Are you familiar with Letters of Note? It’s a gorgeous coffee table book based on a blog of the same name by British writer Shaun Usher, who has a knack for finding weird, lovely, moving, important, and funny letters written throughout history by famous people and not-famous people. And now there’s a companion volume, Lists of Note, from Chronicle Books, also based on an Usher blog, which features lists compiled by everyone from a 9th-century Tibetan monk, to Albert Einstein, Julia Child, Tina Fey, and Roald Dahl. It too is a delight. You should get it.
One of the lists in the book particularly resonated with me during this High Holiday season. Rosh Hashanah arrived on the heels of entirely too much familial togetherness. The summer has finally limped to a close and all our beloved children are (BARUCH HASHEM) back in school… but now suddenly they’re back out and underfoot again and my patience—not overly ample to begin with —has deserted me.
Here are her “Rules of Parenting”, written in her journal in September 1959, when her son David Rieff was seven. Perhaps she too was suffering from seasonal maternal intimacy, needing to jot down a little reminder to herself about how to be a civilized, disciplined, kind, loving, encouraging parent with boundaries:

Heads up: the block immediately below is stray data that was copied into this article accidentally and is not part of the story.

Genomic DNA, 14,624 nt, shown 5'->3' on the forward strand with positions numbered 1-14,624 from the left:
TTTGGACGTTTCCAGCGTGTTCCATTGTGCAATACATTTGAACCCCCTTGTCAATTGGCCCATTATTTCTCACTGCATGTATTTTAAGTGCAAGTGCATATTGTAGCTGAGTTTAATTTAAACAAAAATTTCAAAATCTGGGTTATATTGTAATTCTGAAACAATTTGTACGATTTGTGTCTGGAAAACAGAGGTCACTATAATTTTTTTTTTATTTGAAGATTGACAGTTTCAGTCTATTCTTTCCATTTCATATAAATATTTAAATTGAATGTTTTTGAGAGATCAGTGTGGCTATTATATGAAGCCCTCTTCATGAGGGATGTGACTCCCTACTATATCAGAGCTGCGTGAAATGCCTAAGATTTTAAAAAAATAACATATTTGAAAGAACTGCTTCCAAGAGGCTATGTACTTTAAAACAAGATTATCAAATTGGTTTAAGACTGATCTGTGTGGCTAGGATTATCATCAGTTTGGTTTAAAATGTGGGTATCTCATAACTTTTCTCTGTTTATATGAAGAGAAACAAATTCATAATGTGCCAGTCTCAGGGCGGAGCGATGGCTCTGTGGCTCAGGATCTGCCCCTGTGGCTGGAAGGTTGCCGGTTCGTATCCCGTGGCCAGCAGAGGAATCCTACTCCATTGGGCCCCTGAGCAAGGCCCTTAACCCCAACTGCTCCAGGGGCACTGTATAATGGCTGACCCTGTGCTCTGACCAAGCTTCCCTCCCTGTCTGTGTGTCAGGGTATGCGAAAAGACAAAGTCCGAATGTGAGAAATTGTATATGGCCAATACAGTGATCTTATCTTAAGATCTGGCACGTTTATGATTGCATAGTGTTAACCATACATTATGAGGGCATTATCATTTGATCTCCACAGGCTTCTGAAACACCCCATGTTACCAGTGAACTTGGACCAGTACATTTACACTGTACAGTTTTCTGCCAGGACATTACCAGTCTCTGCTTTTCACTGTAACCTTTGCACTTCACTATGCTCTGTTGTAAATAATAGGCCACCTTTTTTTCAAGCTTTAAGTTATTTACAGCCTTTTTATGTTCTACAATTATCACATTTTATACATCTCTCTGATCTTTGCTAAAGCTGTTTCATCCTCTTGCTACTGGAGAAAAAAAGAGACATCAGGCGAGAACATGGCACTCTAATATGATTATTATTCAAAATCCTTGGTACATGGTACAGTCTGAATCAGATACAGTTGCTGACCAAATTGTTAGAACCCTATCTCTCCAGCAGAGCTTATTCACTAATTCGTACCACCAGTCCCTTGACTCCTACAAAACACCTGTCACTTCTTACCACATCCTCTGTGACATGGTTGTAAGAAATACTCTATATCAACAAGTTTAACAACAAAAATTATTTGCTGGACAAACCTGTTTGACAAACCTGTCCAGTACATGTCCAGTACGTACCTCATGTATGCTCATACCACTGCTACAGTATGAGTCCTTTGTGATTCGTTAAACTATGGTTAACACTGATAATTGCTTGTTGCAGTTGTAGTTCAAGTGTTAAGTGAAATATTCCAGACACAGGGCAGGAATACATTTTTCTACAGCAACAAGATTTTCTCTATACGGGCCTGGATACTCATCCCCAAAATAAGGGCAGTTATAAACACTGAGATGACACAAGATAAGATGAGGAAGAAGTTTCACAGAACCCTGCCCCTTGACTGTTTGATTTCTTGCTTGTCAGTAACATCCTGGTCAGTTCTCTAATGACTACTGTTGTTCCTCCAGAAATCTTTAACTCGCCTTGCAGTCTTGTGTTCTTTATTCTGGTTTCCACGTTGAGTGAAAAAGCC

1. Be consistent.
2. Don’t speak about him to others (e.g., tell funny things) in his presence. (Don’t make him self-conscious.)
3. Don’t praise him for something I wouldn’t always accept as good.
4. Don’t reprimand him harshly for something he’s been allowed to do.
5. Daily routine: eating, homework, bath, teeth, room, story, bed.
6. Don’t allow him to monopolize me when I am with other people.
7. Always speak well of his pop. (No faces, sighs, impatience, etc.)
8. Do not discourage childish fantasies.
9. Make him aware that there is a grown-up world that’s none of his business.
10. Don’t assume that what I don’t like to do (bath, hairwash) he won’t like either.
Marjorie Ingall is the author of Mamaleh Knows Best: What Jewish Mothers Do to Raise Successful, Creative, Empathetic, Independent Children.